Hours before Gov. Mitt Romney accepts the Republican nomination for President in Tampa, he will have a two-hour lunch with some of his most elite donors -- the group known as the Romney Victory Council. The lunch is part of a whirlwind schedule laid out for Romney's most elite fundraisers, a copy of which was obtained by ABC News.
Marked "Confidential," the schedule offers a rare inside look at how the Republican National Convention is playing out for those who have raised and donated the most to see Romney elected.
Council members will have breakfast with Condoleezza Rice this morning and cocktails with the Republican leaders of the Congress this evening. They will be toasted at an "appreciation reception" with Virginia Gov. Bob McDonnell aboard the Cracker Bay Yacht. They will enjoy a special audience with Ann Romney on Thursday, and a political briefing from the candidate's senior political staff.
Much is made of the convention spending by lobbyists and special interests looking to use golf outings and concerts to lubricate their relationships with high-ranking politicians. But the nurturing of major donors has become an equally important staple of the political conventions -- though on a scale that appears to grow with each campaign cycle, according to Harvard Law School professor Lawrence Lessig.
"It is part of a system, an economy of influence," Lessig told ABC News. "And if you don't play in that economy, you don't have the access and influence you need."
In a presidential campaign where the contenders will combine to raise well over $1 billion, the techniques for rewarding top donors with titles and attention have been carefully honed -- with the rewarding of special monikers, briefings from campaign insiders, and exclusive retreats all part of every campaign's playbook.
While Romney's campaign has said little about the campaign's fundraising program, the Wall Street Journal reported last week that Council members have committed to raise $1 million, while others, such as "Stars," have raised at least $250,000 and "Stripes," have raised at least $500,000.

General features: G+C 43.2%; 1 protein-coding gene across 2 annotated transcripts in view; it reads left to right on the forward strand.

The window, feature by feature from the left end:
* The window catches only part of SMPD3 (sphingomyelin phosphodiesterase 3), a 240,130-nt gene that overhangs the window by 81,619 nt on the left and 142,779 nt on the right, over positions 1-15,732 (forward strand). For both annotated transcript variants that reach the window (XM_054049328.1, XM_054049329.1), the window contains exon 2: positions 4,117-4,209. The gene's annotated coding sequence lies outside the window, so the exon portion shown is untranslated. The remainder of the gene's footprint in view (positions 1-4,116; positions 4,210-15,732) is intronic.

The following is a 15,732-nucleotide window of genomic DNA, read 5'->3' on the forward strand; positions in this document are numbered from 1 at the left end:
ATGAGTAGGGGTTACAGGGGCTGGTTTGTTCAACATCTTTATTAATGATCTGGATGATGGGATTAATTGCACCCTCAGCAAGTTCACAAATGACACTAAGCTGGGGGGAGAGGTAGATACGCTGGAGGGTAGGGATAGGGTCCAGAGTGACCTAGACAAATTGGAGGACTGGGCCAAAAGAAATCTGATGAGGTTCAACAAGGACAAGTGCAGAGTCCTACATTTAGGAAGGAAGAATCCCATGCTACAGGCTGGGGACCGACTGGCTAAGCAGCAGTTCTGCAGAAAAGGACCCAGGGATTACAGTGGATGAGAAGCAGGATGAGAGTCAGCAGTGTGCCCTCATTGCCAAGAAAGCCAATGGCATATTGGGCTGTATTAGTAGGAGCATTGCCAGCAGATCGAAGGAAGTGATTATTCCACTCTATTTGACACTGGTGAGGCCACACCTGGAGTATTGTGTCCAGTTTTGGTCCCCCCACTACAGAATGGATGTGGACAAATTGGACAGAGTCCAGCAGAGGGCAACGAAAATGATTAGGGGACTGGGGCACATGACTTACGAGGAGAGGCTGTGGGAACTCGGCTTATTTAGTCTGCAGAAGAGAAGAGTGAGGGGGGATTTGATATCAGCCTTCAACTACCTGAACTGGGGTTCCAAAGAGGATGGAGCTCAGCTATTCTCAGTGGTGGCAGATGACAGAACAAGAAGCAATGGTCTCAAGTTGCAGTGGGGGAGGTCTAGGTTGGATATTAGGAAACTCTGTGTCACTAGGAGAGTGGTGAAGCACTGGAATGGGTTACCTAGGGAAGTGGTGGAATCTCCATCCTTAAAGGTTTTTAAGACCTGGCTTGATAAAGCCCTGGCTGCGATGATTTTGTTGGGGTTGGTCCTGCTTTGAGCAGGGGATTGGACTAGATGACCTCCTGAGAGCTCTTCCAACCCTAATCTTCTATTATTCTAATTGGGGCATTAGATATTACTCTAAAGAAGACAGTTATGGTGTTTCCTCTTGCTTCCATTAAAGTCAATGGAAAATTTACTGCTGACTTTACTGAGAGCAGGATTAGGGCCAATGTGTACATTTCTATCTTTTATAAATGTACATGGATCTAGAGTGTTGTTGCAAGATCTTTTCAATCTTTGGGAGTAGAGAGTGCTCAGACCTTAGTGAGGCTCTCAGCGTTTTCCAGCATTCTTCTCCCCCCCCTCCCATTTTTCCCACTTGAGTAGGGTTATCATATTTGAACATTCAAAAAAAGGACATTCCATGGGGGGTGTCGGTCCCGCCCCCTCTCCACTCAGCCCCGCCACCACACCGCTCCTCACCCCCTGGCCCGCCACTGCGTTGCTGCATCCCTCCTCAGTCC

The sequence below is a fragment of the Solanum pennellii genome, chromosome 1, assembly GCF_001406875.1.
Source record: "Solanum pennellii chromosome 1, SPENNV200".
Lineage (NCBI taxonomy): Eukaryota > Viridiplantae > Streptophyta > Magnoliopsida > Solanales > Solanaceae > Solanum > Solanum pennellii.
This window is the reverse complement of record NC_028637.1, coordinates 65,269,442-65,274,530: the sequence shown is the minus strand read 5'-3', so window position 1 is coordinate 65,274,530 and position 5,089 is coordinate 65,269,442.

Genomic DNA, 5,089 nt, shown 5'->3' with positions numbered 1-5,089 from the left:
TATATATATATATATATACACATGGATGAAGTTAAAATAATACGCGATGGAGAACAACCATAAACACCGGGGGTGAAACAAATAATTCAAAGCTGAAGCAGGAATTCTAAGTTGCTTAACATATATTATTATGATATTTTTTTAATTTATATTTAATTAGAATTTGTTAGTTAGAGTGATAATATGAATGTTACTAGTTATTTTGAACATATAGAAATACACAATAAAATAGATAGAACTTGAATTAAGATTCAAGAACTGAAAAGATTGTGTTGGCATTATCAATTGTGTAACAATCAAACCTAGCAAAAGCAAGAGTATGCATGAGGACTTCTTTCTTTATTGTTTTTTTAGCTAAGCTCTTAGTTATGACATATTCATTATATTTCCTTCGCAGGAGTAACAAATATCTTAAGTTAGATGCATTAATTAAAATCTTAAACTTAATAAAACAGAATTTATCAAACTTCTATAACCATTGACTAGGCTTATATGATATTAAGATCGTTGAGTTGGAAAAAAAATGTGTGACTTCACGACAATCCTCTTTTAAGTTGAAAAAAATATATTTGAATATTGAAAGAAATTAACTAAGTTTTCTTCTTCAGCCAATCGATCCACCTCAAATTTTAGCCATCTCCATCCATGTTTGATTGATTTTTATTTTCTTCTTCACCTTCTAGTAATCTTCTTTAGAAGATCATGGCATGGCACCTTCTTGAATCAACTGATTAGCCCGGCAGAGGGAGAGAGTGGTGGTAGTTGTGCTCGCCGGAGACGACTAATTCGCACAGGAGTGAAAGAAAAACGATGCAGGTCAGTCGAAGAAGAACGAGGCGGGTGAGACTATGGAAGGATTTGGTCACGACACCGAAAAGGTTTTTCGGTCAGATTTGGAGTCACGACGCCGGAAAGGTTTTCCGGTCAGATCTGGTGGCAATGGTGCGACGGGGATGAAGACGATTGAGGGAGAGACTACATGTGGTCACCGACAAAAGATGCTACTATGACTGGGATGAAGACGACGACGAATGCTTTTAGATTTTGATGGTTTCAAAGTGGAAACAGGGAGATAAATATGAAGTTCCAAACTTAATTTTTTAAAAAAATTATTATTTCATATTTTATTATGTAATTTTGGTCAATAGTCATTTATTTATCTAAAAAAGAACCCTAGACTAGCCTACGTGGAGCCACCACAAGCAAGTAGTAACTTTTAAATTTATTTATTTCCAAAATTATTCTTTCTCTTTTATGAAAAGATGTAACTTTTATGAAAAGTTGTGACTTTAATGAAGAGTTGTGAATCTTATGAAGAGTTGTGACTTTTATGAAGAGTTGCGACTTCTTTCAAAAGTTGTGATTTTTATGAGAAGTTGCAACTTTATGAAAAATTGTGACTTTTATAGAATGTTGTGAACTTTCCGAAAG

President Obama's campaign has a similar program. A National Finance Committee of Obama's top bundlers -- those who raise at least $500,000 for his campaign -- attends quarterly meetings to hear from top campaign officials, including a two-day session held in Chicago in June.
In Tampa, top Romney supporters have been treated like high rollers in Las Vegas. Much of that occurs in hidden rooms on high floors of luxury hotels and in luxury boxes inside the Tampa Bay Times Forum, the building where the convention itself is being held.
For the Victory Council, that means enjoying the festive floor sessions from the "Road to Victory Suite." For members of another tier of his supporters, the "Founding Partners," there is "The Green Room."
For other top donors, also behind velvet curtains, is the private retreat that the Romney campaign is calling "The Lounge."Top donors receive a special red credential tag to enter, and can lounge on big leather chairs inside. Two full bars are serving beverages for GOP leadership events that occur at all hours.
Charles R. Lewis, founder Center for Public Integrity, said the environment is conducive to the networking that has become the lifeblood of national political conventions.
"The conventions are a chance for their donors to hobnob directly with the lawmakers, Congress and obviously the Presidential candidates and the future cabinet, perhaps, of the United States," Lewis said. "It is a schmooze fest involving the wealthiest interests in the United States that want to be close to power."
On Thursday, the ultimate schmoozing will occur at the Victory Council lunch, held at an area resort. There the elite donors will have lunch with Romney, his Vice Presidential pick, Paul Ryan, Ann Romney, and RNC Chairman Reince Priebus. After lunch, they will be given the chance to pose for photos with Ryan.
Busses will then shuttle the special group to the Convention, where they will have a reception with Gov. McDonnell and "the Romney sons." All that will build to the convention's most anticipated moment. From the Road to Victory Suite, they will watch Romney accept his party's nomination.
And when they depart Tampa at the week's end, they will carry gifts of appreciation, including such high-end mementos as brass clocks for their mantels and wooden captain's chairs with personalized brass plaques imprinted with Mitt Romney's signature.